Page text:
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Nithsdale's Welcome Hame


The noble Maxwells and their powers Are coming o'er the border, And they'll gae big Terreagles' towers And set them a' in order. And they declare, Terreagles fair, For their abode they chuse it; There's no a heart in a' the land But's lighter at the news o't. Tho' stars in skies may disappear, And angry tempests gather; The happy hour may soon be near That brings us pleasant weather: The weary night o' care and grief May hae a joyfu' morrow, So dawning day has brought relief, Fareweel our night o' sorrow.

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Gerry Carruthers

About this work

This is a song by Robert Burns. It was written in 1791 and is read here by Gerry Carruthers.

More about this song

Burns was inspired to compose the song 'Nithdale's Welcome Hame' as a compliment to Lady Winifred Maxwell Constable (1736-1801).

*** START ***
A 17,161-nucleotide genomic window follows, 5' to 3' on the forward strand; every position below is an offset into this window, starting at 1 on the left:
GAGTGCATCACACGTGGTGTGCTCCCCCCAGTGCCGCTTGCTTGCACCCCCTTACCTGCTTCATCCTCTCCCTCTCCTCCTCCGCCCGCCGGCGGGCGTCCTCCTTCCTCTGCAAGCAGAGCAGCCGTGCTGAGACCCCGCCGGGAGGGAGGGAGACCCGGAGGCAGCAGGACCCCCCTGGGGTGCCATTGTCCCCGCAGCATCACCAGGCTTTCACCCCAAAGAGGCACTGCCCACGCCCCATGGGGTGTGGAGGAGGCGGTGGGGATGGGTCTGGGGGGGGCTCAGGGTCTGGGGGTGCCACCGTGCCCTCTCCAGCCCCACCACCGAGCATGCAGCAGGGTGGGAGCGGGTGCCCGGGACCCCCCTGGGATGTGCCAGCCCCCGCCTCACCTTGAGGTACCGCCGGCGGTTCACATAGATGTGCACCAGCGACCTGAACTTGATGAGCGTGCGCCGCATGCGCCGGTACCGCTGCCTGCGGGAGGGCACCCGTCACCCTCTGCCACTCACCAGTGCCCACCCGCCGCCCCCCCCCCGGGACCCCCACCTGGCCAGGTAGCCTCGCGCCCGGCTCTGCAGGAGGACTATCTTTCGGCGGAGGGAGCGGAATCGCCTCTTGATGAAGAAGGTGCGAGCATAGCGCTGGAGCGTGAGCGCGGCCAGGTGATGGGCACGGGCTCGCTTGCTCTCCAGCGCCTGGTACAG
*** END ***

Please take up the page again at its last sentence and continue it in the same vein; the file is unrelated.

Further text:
Lady Winifred was the descendent of William Maxwell, the 5th Earl of Nithsdale: a Jacobite who was sentenced to death following the uprising of 1715, but who escaped to Rome where he died in 1744.

Terreagles in Kirkcudbright was the Maxwell's ancestral home which Lady Winifred undertook to rebuild in 1789. This song was eventually published in James Johnson's Scots Musical Museum in 1792.

Pauline Mackay

Themes for this song

jacobitism

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